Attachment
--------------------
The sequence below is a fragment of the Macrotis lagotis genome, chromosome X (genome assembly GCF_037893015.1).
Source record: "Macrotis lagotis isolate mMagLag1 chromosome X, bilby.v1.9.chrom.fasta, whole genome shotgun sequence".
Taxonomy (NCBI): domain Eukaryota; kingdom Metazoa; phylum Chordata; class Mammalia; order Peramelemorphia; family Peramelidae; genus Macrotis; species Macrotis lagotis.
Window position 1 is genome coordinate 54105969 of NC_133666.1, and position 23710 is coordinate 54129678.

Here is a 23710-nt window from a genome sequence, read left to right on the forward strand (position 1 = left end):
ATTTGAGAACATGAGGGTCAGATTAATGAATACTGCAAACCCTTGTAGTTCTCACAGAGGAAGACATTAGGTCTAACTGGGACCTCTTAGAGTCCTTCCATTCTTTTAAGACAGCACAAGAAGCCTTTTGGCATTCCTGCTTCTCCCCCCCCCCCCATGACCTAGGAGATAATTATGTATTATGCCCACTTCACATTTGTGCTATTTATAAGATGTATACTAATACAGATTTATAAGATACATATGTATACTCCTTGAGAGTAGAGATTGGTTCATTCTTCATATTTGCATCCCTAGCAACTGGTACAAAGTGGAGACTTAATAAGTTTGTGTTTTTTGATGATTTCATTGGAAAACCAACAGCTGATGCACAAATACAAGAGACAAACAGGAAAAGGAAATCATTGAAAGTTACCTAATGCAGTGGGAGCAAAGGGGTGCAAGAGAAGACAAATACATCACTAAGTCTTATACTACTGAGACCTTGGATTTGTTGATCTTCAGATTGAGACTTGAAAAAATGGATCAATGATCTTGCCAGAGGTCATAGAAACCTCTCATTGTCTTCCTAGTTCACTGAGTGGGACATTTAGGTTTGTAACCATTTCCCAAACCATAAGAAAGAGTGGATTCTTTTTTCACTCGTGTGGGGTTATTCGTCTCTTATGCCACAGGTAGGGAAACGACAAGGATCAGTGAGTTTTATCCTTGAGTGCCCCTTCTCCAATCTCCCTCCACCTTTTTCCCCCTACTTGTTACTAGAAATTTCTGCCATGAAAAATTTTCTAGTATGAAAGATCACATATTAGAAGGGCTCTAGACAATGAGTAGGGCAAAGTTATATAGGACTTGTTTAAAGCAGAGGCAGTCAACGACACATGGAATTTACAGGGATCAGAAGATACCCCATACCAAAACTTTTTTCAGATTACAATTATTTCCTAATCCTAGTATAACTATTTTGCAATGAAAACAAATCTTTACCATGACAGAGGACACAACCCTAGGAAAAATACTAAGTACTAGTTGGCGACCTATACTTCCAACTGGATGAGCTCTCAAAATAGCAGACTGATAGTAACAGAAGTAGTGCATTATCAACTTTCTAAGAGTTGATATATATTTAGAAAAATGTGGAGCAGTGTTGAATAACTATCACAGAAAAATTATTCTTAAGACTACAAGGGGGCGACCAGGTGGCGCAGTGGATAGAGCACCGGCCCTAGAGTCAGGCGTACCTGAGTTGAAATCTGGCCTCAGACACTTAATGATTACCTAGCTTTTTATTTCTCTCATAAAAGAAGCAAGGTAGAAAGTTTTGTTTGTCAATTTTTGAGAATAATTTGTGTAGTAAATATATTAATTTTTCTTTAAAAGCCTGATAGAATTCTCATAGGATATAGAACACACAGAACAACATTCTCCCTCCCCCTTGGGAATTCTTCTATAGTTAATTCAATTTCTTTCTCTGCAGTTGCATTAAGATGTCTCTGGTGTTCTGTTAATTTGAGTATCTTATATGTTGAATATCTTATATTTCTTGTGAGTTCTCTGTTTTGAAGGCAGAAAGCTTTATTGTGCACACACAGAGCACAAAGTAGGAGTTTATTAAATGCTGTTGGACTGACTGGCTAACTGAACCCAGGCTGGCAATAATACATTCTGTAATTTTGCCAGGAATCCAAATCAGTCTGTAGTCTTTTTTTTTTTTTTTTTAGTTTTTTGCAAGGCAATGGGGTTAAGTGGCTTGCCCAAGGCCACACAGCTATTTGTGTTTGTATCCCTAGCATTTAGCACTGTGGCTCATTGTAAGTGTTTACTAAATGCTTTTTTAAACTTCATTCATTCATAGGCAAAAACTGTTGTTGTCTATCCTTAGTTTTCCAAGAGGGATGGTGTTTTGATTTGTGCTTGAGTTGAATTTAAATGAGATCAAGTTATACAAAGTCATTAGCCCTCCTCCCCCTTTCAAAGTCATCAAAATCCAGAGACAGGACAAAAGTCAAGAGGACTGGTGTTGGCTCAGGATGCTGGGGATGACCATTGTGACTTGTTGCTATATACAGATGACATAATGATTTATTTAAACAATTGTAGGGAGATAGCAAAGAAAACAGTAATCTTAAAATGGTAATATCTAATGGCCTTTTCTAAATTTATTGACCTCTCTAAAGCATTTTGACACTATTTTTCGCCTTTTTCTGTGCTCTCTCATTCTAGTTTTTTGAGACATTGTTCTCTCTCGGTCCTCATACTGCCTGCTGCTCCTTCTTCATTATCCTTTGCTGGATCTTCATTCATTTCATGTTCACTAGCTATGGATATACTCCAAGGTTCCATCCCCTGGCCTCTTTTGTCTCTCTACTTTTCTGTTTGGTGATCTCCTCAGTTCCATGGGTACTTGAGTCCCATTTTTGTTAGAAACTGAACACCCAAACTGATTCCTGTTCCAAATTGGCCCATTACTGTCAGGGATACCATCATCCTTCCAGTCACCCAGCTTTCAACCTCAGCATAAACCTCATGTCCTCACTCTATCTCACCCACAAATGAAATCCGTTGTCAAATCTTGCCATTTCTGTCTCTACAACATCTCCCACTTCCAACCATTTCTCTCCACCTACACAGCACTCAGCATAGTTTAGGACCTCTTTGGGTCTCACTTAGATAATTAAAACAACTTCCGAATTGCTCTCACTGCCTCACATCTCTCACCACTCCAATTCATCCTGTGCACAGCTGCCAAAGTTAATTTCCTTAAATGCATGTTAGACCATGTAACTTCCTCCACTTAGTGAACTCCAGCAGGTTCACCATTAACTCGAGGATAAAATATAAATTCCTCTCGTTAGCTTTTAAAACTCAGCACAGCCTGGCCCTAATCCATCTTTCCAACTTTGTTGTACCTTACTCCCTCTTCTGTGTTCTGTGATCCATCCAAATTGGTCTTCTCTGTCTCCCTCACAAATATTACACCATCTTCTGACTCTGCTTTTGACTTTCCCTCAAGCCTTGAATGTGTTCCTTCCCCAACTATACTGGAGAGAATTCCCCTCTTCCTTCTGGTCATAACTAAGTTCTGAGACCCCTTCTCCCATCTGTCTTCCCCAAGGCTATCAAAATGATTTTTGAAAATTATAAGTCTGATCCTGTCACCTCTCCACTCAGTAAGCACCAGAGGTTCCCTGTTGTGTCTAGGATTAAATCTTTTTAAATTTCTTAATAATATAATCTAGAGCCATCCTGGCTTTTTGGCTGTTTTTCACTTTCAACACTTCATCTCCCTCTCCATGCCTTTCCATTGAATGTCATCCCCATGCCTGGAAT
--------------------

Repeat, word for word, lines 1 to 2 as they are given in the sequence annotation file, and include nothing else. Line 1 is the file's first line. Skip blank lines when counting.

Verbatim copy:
The sequence below is a fragment of the Macrotis lagotis genome, chromosome X (genome assembly GCF_037893015.1).
Source record: "Macrotis lagotis isolate mMagLag1 chromosome X, bilby.v1.9.chrom.fasta, whole genome shotgun sequence".